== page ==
More people are using food stamps at New York City Green Markets, as WNYC reported this morning. While there are different ways to present the findings, with some people all together critical of the claim because more New Yorkers (and Americans) are on food stamps in general these days, I can see the silver lining. And more important than the numbers released, I think it is a positive affirmation that norms can change, with time. Additionally, according to the Office of Temporary and Disability Assistance, the number of New Yorkers on food stamps has grown less than 200,000 since 2009. So, on the positive tip, we shall remain, with facts on our side.
The initiative to accept food stamps at Grow NYC markets began in 2007 and at that time, these transactions amounted to a few thousand dollars. By 2009, it was $251,000. In 2010 we were up to $505,000. And in 2011, $620,000 worth of food stamps was spent at participating Grow NYC markets. Note, there are other markets that accept food stamps that are not affiliated with Grow NYC. A map of them can be seen here.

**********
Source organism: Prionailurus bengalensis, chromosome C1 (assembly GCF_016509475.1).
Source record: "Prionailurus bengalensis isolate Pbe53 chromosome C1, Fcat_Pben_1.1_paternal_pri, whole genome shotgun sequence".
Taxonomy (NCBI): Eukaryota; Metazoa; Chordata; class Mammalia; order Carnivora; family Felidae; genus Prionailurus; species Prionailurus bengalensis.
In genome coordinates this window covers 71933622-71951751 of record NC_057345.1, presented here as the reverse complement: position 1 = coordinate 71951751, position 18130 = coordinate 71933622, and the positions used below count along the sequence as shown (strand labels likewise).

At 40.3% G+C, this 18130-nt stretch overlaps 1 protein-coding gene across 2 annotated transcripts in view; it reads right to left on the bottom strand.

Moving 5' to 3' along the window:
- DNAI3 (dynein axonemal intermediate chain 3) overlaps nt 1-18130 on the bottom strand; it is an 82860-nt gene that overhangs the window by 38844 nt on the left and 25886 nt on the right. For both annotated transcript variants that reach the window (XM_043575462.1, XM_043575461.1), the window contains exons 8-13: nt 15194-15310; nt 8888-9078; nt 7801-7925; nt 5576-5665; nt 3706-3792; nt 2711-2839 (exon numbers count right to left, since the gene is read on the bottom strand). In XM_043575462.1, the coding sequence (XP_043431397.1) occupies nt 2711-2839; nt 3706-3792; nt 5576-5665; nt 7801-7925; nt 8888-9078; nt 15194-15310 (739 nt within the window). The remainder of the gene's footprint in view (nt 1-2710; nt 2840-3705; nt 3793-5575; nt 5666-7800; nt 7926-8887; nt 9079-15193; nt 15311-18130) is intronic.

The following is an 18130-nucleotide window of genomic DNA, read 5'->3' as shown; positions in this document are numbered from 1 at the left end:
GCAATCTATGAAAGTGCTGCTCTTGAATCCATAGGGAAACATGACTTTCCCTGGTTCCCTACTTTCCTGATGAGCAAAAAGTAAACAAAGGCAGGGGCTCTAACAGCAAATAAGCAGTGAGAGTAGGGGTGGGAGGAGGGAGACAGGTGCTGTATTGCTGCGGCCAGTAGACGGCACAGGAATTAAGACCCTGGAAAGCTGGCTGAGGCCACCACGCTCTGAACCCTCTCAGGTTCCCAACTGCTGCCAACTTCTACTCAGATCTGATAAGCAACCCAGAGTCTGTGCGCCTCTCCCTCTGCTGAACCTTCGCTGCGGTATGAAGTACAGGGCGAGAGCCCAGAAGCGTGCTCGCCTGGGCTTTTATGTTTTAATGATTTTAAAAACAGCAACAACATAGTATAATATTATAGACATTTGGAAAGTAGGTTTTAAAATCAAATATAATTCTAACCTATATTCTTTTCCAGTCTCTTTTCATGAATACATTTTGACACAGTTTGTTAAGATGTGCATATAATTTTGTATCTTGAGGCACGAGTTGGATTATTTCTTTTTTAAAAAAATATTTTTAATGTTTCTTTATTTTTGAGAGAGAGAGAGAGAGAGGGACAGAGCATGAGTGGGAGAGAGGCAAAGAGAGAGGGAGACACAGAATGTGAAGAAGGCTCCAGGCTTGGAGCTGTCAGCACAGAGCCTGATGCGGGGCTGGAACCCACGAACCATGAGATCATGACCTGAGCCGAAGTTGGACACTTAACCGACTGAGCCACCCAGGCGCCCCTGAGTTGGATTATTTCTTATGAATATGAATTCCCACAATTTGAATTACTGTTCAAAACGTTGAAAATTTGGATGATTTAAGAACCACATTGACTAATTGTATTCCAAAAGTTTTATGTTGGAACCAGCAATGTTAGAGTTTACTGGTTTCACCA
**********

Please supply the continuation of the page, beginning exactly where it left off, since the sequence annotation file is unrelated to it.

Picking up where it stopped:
Nationwide, low-income Americans spent about .01 of their foodstamps in Green Markets last year. GOOD has a nice map showing which states have signed on to make this type of transaction more convenient for their food consumers and they kindly outline which states continuously hold out. Colorado, Delaware, Hawaii, Idaho, Kansas, Missouri, Nebraska, Nevada, North Dakota, Oklahoma, South Dakota, Utah, Virginia, and Wyoming. I’d be interested in seeing a map that highlights overlap between big agribusiness turf and the program deniers. Even without a scientific assessment, I see a few potentially suspicious matches.
We still have a long way to go in getting fresh food to all Americans. But it took many steps for the food system to change, to the point where the Crop Life Association came out against Michelle Obama for declaring the White House Garden as organic. For some seriously mind-blowing reading, take a look at the association’s call to arms for a letter writing campaign to tell the First Lady that the garden should not be organic. For a more in-depth discussion of that whole escapade, you can listen to Michael Pollan’s Illustrated Food Rules on the January 2nd, 2012 Leonard Lopate show.
Ultimately, every step taken to bring us to our current food system status quo, every bill signed, every food pyramid created, every subsidy awarded, every cultural norm established, will need to be replaced by steps in a different direction, supported by a vision to take us there. I’d like to think that $620,000 worth of food stamps spent at Grow NYC markets in 2011 is one of those steps. [image via year of plenty]